Johnson & Johnson to pay $8 billion to a man who developed breasts after taking Risperdal

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A jury in the Philadelphia Court of Common Pleas ordered Johnson & Johnson to pay $8 billion in punitive damages to a man who developed breasts after taking Risperdal, the company’s antipsychotic drug.

The plaintiff named Nicolas Murray claimed that Johnson & Johnson failed to warn male patients Risperdal could cause gynecomastia or breast growth.  He started taking Risperdal in 2003 after a psychologist diagnosed him with autism spectrum disorder.

In 2015, a jury found that Johnson & Johnson was negligent for failing to warn about the risk of gynecomastia among patients taking Risperdal. In February last year, a state appeals court reduced the jury’s verdict to $680,000.

On Tuesday, the Philadelphia jury affirmed that the company was negligent and must pay a huge amount in punitive damages.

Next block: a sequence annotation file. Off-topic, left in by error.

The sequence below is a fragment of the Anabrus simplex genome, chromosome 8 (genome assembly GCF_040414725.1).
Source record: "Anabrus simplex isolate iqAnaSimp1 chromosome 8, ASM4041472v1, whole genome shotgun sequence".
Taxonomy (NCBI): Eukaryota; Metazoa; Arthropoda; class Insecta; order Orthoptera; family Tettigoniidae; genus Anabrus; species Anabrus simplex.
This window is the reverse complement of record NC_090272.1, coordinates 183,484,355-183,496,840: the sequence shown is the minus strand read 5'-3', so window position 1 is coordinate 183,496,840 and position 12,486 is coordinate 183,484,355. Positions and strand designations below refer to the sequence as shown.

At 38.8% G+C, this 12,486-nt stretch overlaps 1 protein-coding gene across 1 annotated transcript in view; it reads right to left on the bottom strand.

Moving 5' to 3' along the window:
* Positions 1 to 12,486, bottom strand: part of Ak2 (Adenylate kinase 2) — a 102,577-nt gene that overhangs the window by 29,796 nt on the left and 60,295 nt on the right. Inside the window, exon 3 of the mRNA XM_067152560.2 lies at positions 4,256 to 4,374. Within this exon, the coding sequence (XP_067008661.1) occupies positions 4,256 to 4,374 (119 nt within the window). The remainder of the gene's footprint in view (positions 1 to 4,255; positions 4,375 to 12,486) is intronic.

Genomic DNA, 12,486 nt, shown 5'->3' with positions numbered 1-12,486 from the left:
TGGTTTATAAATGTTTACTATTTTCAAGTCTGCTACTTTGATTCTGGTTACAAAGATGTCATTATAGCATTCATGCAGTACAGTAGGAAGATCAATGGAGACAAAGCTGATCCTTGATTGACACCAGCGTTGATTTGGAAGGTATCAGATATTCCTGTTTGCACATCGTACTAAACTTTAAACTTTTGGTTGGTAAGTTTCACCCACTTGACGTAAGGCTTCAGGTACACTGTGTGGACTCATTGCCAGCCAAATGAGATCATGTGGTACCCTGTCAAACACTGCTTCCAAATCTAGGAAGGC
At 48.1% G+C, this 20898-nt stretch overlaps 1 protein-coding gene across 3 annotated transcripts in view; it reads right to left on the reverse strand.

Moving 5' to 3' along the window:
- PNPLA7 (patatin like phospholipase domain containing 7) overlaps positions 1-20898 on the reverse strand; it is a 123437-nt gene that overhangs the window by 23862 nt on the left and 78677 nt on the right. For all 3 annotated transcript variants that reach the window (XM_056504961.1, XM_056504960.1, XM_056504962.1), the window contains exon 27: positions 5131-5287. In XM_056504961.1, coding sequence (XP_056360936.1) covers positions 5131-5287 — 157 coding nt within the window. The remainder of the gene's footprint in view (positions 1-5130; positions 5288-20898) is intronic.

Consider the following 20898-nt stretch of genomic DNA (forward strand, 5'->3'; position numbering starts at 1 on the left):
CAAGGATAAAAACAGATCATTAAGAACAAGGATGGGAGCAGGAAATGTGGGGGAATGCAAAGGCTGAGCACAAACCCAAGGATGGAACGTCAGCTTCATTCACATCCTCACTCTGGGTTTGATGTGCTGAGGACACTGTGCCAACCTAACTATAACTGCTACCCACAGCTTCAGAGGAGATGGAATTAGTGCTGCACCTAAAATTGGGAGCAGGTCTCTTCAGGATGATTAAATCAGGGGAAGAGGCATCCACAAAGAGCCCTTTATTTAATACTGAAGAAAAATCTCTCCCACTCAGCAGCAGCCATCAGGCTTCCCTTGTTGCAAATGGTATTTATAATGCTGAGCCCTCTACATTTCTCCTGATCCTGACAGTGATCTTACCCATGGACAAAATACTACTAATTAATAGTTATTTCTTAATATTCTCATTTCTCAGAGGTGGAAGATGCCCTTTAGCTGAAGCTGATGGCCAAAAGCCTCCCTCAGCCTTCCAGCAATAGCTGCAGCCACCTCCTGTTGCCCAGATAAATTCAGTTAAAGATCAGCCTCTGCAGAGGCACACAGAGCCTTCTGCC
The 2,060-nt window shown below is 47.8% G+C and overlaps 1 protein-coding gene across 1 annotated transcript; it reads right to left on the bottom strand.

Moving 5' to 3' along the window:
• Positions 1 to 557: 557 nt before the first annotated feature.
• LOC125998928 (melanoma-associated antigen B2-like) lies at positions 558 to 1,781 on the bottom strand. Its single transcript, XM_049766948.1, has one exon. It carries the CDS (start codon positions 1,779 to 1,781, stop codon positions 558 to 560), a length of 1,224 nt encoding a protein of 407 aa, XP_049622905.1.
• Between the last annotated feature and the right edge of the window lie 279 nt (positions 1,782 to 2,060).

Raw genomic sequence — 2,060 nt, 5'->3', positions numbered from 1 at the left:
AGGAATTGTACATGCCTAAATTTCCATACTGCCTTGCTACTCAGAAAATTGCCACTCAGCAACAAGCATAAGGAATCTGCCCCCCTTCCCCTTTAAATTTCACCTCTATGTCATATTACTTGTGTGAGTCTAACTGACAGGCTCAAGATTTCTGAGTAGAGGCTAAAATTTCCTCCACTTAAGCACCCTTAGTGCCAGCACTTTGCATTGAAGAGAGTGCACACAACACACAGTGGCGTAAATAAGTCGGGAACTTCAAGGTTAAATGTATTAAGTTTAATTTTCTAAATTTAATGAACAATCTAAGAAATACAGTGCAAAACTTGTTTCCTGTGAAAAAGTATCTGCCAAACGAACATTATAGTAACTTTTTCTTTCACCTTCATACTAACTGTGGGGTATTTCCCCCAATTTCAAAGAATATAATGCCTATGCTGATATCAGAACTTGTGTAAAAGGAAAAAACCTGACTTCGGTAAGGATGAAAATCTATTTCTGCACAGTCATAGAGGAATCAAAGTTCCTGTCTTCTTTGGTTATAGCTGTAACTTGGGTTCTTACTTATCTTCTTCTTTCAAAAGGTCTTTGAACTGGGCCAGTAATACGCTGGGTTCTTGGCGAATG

In a statement, Murray’s lawyers, Tom Kline and Jason Itkin, commented, “This jury, as have other juries in other litigations, once again imposed punitive damages on a corporation that valued profits over safety and profits over patients. Johnson & Johnson and (subsidiary) Janssen chose billions over children.”

Johnson & Johnson slams jury’s decision was “grossly disproportionate”

On the other hand, the company said, “This award is grossly disproportionate with the initial compensatory award in this case, and the Company is confident it will be overturned.”

“This award for a single plaintiff stands in stark contrast with the initial $680,000 compensatory award and is a clear violation of due process. United States Supreme Court precedent dictates that punitive damages awards that are a double-digit multiplier of the compensatory award should be set aside,” added Johnson & Johnson.

Furthermore, the company emphasized that the court excluded key evidence, which prevented it to defend itself meaningfully. As a result, the jury did not hear that its label for Risperdal appropriately and clearly outlined the benefits and risks associated with the antipsychotic drug.